Today we are skipping ahead to a late chapter in God’s Book, to the third epistle of John the Evangelist. We have met a number of obscure saints in our travels and have learned that many New Testament books were written to obscure saints. Today’s thoughts are going to be based on an entire Epistle of the New Testament, so short it could be memorized in an hour or two. Who is the obscure saint so highly thought of that God caused the Apostle John to address him personally with this inspired message? His name is Gaius: “To the beloved Gaius, whom I love in truth,” and the letter is called the Third Epistle of John. As we read the sacred text, we remind ourselves to ask pertinent questions, and then search for the answers—so that the Word may become profitable to us, as our Lord intends. What is the specific message here? Why is it important to know? What area of my Christian life is my Lord concerned about in these words—“I rejoiced greatly when brethren came and testified of the truth that is in you, just as you walk in the truth. I have no greater joy than to hear that my children walk in truth.” Let me repeat that: “I have no greater joy than to hear that my children walk in truth.” Among all the joys of being an apostle and pastor and evangelist, John says that up at the top of the list is that Gaius and others had found their hearts and lives to be grounded in the Truth, which is Jesus and Jesus’ Word. That means they were not only children of God but were children of God who were orthodox both in word and deed. Gaius is praised for being faithful to the Truth and for having a life-style that was faith-oriented. This pleased John, and it pleased Jesus. God’s children are inner motivated to tell God that they love Him; they are pulled to warmly embrace God in their hearts, to humbly adore Him, and to serve Him. We call it Christian sanctification.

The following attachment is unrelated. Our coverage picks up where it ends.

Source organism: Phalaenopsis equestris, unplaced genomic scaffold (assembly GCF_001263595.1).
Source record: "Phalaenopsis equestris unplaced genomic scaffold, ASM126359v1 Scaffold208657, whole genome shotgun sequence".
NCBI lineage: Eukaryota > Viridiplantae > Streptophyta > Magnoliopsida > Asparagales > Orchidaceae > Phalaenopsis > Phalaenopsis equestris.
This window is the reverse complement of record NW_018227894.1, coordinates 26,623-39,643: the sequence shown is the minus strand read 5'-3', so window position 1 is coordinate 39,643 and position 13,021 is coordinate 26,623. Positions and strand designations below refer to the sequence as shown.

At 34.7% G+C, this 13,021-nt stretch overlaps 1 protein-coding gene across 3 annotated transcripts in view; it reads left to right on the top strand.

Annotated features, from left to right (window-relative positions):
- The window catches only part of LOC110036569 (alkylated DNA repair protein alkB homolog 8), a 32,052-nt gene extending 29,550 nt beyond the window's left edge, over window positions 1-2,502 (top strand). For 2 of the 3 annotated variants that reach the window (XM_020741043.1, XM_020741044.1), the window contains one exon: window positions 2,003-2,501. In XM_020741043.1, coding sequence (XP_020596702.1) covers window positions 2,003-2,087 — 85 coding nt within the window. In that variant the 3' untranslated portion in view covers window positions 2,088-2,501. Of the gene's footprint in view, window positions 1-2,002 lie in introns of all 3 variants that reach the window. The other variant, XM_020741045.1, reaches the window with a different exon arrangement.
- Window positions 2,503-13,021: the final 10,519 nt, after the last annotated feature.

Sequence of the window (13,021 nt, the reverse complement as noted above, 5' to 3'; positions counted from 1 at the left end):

How, then, did this obscure saint put into practice his up-welling desire to bring to God his heart’s love and devotion?